Sunday, August 07, 2011

How To Accumulate Badges: Building Your Badge Collection (Part 2)

Marcus Thames and Juan Uribe: Two Dodgers badges worthy of commemmorating

All right, so now that you've familiarized yourself with what badges are, the next step is to start building your badge collection. Again, I'm working under the principle of "more is better", as if you were builiding your own, badge collection, just like you would build your comic book collection (which brings me to another point about badges that I'll explain in the next installment).

Step one is to open up and go to the upper right and log in. Once you've logged in, open up the Gameday window of your choice by going down the left-hand scoreboard column. Keep opening up separate tabs until you've opened up GameDay windows for each active game.

Games become acrive as soon as the lineups are recorded, but sometimes that can come up to five hours before gametime. You just have to keep checking to see when the GameDay icon is available.

The second step is to go to the GameDay window and ensure that your badges will be registered by going to the bottom row of icons and clicking on "badges". When the badge window flies in from the right, it will either be populated with three images of badges (all of which will be locked and greyed out), or the whole window will be blank. Here's one of the keys: if the window is blank, you have to re-open that GameDay window until there are images of badges in that window.

My experience is that if the badge window is blank, you won't get credit for the badge when the badge becomes unlocked. It also tends to be that if you're waiting for the GameDay window to load, and that horizontal bar showing "loading" is growing: if you are viewing the window when the load bar reaches completion, you usually get the non-blank (desired)badge window. If I've opened up a window and it has alrady loaded while I was busy opening other tabs (i.e., when I'm opening a bunch of windows concurrently), then there's more of a chance that the badge window will be blank.

Once you've confirmed that the badge window is populated with images of the badges in play for that game, you're good to go. You can leave that window and stop "watching" that game, and if the event in question occurs, you'll still register the badge. So the trick to have as many windows open as possible, confirming that they're all showing a populated badge window (which I leave up on screen, just to see whether I've gotten any badges yet).

If you have the badge window open to one of the teams, but the other team unlocks a badge, the badge window will flip to the other team; otherwise, it will stay on the team that you've left up.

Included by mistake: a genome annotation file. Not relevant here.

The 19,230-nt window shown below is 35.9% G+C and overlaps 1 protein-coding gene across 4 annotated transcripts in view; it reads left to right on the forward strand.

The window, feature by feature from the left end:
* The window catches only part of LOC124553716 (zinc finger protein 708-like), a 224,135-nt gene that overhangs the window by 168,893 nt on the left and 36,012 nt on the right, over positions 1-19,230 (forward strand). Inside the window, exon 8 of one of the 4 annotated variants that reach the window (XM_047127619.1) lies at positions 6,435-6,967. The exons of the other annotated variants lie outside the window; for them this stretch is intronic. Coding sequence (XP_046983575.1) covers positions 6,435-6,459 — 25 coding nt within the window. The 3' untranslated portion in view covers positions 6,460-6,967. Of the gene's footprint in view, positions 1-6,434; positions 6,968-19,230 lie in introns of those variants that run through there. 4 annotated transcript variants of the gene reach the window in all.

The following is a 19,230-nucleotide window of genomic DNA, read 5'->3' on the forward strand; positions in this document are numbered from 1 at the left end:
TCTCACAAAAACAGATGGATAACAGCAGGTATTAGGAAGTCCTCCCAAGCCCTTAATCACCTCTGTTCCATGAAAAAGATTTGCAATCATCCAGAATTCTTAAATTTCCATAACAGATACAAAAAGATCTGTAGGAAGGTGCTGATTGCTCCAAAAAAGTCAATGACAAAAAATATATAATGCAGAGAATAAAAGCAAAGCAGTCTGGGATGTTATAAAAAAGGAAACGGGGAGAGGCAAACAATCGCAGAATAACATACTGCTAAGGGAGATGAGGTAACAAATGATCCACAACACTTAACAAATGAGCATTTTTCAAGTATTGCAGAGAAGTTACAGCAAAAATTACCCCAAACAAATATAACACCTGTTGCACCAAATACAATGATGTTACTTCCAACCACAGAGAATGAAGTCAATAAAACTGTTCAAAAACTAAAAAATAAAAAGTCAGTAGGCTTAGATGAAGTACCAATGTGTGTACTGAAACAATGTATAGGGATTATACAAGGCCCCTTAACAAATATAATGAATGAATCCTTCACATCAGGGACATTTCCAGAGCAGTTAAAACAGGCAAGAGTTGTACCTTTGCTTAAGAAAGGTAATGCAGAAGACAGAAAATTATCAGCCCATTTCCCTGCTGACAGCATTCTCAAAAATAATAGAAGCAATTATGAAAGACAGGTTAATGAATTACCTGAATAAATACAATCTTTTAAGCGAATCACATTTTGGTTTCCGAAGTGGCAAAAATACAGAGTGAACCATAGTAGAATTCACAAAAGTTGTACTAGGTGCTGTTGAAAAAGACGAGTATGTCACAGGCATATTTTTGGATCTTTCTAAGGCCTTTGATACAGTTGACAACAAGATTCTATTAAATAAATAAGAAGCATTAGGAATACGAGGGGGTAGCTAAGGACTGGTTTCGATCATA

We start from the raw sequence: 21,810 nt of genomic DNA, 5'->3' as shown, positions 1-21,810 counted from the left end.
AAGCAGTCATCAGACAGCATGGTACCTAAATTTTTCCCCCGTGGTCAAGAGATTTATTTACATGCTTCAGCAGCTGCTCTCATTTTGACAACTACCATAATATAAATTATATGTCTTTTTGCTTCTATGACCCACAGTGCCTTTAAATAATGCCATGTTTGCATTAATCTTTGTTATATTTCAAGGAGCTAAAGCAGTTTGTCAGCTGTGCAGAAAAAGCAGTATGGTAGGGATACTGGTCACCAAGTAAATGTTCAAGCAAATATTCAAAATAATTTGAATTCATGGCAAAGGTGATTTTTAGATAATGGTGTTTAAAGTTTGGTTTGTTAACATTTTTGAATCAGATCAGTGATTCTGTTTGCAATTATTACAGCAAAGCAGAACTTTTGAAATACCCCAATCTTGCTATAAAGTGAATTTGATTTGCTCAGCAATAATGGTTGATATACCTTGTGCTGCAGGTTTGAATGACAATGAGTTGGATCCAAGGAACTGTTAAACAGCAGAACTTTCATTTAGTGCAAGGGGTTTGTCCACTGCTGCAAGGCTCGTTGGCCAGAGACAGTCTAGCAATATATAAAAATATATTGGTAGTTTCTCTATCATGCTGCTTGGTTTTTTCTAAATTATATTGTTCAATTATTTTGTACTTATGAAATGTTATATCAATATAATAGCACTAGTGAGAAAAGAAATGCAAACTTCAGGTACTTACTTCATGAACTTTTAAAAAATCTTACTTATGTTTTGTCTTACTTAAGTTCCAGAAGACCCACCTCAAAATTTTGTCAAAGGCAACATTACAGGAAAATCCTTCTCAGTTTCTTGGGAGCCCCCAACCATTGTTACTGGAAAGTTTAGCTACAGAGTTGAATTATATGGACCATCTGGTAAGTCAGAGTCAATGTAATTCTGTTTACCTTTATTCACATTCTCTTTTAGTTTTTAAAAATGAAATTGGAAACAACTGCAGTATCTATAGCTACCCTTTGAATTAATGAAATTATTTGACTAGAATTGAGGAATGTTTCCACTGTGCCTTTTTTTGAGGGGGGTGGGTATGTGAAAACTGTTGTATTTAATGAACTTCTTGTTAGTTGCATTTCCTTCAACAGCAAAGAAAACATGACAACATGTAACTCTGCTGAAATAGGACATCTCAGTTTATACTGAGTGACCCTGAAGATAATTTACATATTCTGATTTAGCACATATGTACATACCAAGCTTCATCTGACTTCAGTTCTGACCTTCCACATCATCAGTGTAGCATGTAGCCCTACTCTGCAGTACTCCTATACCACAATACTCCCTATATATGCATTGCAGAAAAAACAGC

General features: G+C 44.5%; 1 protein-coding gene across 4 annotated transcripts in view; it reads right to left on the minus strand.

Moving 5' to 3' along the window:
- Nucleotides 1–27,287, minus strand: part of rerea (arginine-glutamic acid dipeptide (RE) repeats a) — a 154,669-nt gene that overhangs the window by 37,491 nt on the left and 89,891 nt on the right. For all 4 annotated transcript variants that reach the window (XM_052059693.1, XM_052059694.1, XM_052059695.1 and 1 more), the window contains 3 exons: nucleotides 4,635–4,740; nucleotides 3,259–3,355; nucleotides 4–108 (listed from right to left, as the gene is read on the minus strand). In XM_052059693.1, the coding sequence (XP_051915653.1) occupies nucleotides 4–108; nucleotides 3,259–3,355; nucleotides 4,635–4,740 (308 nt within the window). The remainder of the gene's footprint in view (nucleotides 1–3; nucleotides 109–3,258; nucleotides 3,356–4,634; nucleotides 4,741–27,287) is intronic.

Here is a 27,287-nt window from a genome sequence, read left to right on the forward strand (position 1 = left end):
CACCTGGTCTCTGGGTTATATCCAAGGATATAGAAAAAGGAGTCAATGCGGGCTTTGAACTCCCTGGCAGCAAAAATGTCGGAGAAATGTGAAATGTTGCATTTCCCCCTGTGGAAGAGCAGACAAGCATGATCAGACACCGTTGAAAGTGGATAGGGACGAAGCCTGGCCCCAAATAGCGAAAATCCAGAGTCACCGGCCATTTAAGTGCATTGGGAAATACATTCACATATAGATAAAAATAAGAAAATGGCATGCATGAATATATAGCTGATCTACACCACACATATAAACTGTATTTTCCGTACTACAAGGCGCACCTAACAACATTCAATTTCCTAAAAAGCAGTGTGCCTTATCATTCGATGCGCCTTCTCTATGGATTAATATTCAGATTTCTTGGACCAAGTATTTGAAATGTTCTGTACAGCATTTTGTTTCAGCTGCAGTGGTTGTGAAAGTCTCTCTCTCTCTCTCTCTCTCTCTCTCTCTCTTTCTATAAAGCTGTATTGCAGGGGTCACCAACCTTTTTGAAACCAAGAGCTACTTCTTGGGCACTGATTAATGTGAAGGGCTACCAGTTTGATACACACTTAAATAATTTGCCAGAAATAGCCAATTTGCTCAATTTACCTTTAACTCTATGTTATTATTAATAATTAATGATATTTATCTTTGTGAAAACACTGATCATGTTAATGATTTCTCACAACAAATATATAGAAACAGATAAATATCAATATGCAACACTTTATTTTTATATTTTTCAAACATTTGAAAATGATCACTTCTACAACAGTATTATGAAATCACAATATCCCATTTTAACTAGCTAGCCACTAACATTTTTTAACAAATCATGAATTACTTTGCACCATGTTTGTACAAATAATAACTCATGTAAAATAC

I tend to leave these windows open while I'm doing other things on the computer (like working, for example!). So the next trick is to make sure you've turned off the sound on your computer. This is because, at the end of the game, the GameDay window automatically launches video highlights (with sound), and that interruption can totally give you away. (If on the other hand you're at home and you have a number of windows open and running simultaneously, it's a nice way to be reminded that one of the games has ended).

For organizational purposes, I tend to keep my window tabs ordered in the same order as the top bar of active games on the GameDay screen. This just makes it easier to get around and flip "channels" from game to game. Make sure not to switch the GameDay window using that top bar when you're flipping between games, however; use your window tabs instead.

Remember, in order to register the badge, the window has to be open at the exact moment when the event registers and the badge is unlocked. Now that they've started including pitchers badges (earlier in the season, they only had position players available for badges, proabbly because all of the events were offensive milestones), you can check out games and see if you're in line for a "win". Pitchers' win badges are usually one of the easiest to collect; almost every game, both starting pitchers tend to be eligble for badges, and one of those two pitchers usually is tied to a win event (the other starter is usually tied to a #-of-strikeouts event). So you can see if a team with a lead is coasting, and if the starter is eligible for the win; at that point, all you need to do is make sure the window is open when the game goes final (and the winning team doesn't choke).

One final tip is, I tend to launch all of these windows at work and then leave them running through the night. We're advantaged here on the west coast as you can open the early tranch of 7p ET games during the afternoon, and then usually get most of the late tranch of 7p PT games right before leaving work (or right when I get home).

I can usually catch most of the weekday games easier than I can the weekend games (I've got kids, and weekends are crazy). If you can catch games four or five times a week, you're guaranteed to amass a monstrous badge collection pretty quickly. Remember, once a player's badge is earned, there is no additional reward for earning that player's badge again (as I'll explain tomorrow, there was clearly something in mind here, which must be why all the images are labeled "bronze", invisible to the user). As far as I can tell, this holds true even if a player changes teams (e.g., if you have a Carlos Beltran badge from the Mets, I don't think you van get another Beltran one from the Giants). As such, there isn't a huge first-mover advantage here; it makes it quite easy to catch up even if you're late to the game.

Next up: How to improve the badge program (hopefully for next year).

Earlier: What The Heck Are Badges, Anyway? (A Primer)


Josh S. said...

I went from 8 to 50 over the weekend. (Mariano blew my chance at 51.)

Thanks, Sax!

Steve Sax said...

Holy shit, you're gaining fast!

My point exactly...